‘Tis the season for severe weather — we are in the midst of the month of May, the most active time of the year for severe weather, especially tornadoes. Through at least Tuesday of next week, some parts of the Central US will be at risk for strong, damaging storms. This threat will really begin to ramp up on Thursday, but should become even more significant Friday into Saturday.

On Thursday, the risk for severe weather will span from eastern Wyoming — possibly even farther west into areas near the northern Rocky Mountains — through the southern Great Lakes region. The threat may begin early across the eastern portion of that highlighted zone as low pressure moving across the US/Canada border brings a line of thunderstorms through the upper Midwest Thursday morning. That line — assuming it holds together — may move through Chicago in the afternoon. Those storms will continue to track to the south and east, approaching the Ohio River Valley by the evening.

NAM future radar at 8pm CDT Thursday

Meanwhile across the rest of the area we are watching closely for severe weather, the threat won’t really begin until Thursday night. That’s because a weak low pressure system will eject into the western Plains as well as the leeward side of the northern Rocky Mountains. Its stationary front spanning from southern Montana through the Midwest will lead to the development of showers and thunderstorms. According to the NAM model, it shows several supercell thunderstorms forming after sunset across Nebraska and the surrounding areas, which will pose the risk for tornadoes. Then as the night progresses, those storms should evolve into a weaker line of rain and thunderstorms.

Now Friday will likely be a big day for severe weather. It will be a classic setup with a digging jet stream over the western US thanks to an upper-level low. This jet stream will provide the upper-level support needed in the atmosphere for strong storms to form. Meanwhile at the surface, there will be plentiful moisture as it flows in from the Gulf of Mexico, mixing with the hot environment of the Central US. From West Texas up through South Dakota and even into parts of the Midwest, severe storms will be possible. We will especially have to watch west Texas due to the dry line, and central Nebraska thanks to the center of low pressure being located near there. This low pressure will be the ultimate trigger for this active weather Friday into Friday night.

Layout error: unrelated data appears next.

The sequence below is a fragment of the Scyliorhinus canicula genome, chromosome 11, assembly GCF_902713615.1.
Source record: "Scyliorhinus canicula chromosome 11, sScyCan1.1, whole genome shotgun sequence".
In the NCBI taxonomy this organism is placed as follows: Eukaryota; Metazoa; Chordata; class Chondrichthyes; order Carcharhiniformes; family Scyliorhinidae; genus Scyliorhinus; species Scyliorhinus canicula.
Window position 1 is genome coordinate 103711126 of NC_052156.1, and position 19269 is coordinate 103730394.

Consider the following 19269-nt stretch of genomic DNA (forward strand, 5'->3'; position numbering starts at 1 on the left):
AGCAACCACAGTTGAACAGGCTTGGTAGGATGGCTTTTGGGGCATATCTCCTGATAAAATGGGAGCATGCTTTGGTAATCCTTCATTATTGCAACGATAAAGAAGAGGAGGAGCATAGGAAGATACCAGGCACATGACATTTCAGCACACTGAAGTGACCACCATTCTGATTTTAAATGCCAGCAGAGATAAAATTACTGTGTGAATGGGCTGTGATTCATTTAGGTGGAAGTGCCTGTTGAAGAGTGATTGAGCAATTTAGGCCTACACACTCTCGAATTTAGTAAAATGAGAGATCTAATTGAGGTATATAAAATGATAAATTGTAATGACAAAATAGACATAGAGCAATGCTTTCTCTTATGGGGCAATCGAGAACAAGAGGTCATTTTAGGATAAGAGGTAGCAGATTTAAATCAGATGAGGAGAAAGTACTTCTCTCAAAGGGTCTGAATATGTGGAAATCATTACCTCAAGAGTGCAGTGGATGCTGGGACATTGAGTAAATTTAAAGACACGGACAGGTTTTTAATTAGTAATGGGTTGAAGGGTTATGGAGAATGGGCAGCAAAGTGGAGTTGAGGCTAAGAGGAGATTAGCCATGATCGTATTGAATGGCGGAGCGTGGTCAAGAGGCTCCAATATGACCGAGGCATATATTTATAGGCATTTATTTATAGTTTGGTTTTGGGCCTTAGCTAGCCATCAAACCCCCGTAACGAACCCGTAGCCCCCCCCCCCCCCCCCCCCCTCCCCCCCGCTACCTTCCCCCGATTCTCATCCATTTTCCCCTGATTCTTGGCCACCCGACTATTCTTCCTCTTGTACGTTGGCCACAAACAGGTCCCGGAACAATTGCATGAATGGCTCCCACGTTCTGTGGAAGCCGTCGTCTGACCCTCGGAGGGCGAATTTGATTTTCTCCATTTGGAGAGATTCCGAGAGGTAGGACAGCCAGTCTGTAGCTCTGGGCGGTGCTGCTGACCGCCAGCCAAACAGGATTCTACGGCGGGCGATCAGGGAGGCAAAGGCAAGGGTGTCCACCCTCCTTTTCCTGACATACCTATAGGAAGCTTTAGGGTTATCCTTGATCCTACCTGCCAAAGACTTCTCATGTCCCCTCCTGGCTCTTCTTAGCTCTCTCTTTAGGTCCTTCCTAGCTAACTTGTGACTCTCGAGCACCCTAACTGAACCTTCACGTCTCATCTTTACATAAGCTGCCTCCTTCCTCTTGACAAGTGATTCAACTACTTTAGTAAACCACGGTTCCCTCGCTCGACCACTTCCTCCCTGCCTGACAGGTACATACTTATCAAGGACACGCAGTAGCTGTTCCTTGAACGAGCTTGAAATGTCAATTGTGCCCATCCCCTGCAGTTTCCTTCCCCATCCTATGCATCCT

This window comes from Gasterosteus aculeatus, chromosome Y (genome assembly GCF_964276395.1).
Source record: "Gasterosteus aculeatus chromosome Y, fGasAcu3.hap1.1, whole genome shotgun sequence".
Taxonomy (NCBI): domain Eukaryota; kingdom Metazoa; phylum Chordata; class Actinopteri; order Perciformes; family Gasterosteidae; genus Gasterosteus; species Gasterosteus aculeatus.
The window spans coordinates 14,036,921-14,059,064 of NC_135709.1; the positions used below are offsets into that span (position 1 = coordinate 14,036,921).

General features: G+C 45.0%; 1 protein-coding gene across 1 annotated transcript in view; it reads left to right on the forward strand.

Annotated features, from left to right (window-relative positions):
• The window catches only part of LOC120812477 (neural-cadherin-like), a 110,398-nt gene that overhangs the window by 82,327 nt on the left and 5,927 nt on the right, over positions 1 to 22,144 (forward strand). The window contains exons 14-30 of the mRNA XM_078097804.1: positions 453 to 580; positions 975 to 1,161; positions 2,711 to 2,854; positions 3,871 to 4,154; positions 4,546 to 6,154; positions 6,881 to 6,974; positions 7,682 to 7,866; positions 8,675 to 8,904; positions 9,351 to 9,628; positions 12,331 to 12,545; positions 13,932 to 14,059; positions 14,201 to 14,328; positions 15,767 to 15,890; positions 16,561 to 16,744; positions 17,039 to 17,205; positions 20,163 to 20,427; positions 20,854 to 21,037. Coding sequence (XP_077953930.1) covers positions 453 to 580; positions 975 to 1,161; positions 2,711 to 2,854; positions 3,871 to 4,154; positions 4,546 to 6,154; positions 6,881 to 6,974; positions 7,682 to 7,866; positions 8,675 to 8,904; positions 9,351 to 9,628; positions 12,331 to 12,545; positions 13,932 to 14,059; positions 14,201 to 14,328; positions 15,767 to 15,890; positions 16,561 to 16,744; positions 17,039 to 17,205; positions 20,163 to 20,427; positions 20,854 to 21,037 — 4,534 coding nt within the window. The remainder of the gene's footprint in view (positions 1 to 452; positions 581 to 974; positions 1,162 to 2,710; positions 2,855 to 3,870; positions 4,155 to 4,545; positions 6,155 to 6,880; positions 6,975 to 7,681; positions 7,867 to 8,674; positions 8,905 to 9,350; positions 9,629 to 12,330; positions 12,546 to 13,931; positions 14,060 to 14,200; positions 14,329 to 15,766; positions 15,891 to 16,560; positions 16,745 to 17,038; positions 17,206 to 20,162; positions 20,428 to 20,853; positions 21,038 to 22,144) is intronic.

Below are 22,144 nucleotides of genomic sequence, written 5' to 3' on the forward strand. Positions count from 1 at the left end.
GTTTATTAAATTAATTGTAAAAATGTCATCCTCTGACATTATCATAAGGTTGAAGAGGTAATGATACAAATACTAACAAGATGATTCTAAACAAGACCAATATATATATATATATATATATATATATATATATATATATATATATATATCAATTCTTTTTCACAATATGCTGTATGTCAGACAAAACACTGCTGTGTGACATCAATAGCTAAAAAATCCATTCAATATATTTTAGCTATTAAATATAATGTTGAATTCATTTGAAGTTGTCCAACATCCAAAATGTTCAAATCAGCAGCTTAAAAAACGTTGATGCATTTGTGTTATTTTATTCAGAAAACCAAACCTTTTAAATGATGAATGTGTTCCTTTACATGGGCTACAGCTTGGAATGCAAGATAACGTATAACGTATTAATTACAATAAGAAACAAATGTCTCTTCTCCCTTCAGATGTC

During the day Friday, showers and thunderstorms will become widespread across the northern Plains and upper Midwest, which happens to be north of the stationary front still draped across the region. Some flooding will be possible. Now in terms of the timing of the severe weather, there appears to be some discrepancies among the modeling but there is still time for that to be resolved. As of now, we expect a line of thunderstorms to form across the western Plains along the dry line, which will eventually become the cold front, between the late-afternoon and the first half of Friday night. It’s important to note how much of this threat will take place overnight, so having the severe weather alerts activated on your phone will be beneficial to your safety because tornadoes, damaging winds, and large hail will all be possible.

Based on the forecast sounding from the GFS model (see below) for the Red River Valley Friday night, it shows pretty favorable ingredients for all forms of severe weather. This graphic highlights the significant wind shear that will be in place as well as the instability, conditionally unstable lapse rates, and numerous other variables.

The Midwest will also need to watch for a few stronger storms, especially Friday afternoon, but the activity will be relatively quiet compared to what will be taking place in the Plains.

As we mentioned, this severe weather outbreak will persist into this weekend as well as into at least early next week. On Saturday, the severe weather threat will shift just to the east, still putting much of the Plains at risk. That will shift even further east on Sunday toward the Mid-Mississippi River Valley. Then on Monday into Tuesday, a new storm system will bring the severe weather threat back to the southern Plains and lower Midwest.

We’ll have more details on these upcoming severe risks as the days approach.


Jackson is Head of Content and Social Media at WeatherOptics. He is currently a student at the University of Miami, studying Meteorology and Broadcast Journalism. Dill produces forecast articles for the website and helps to manage the content schedule. He has also led the growth of WeatherOptics’ social media accounts, working to keep them aligned with the company’s evolving vision.

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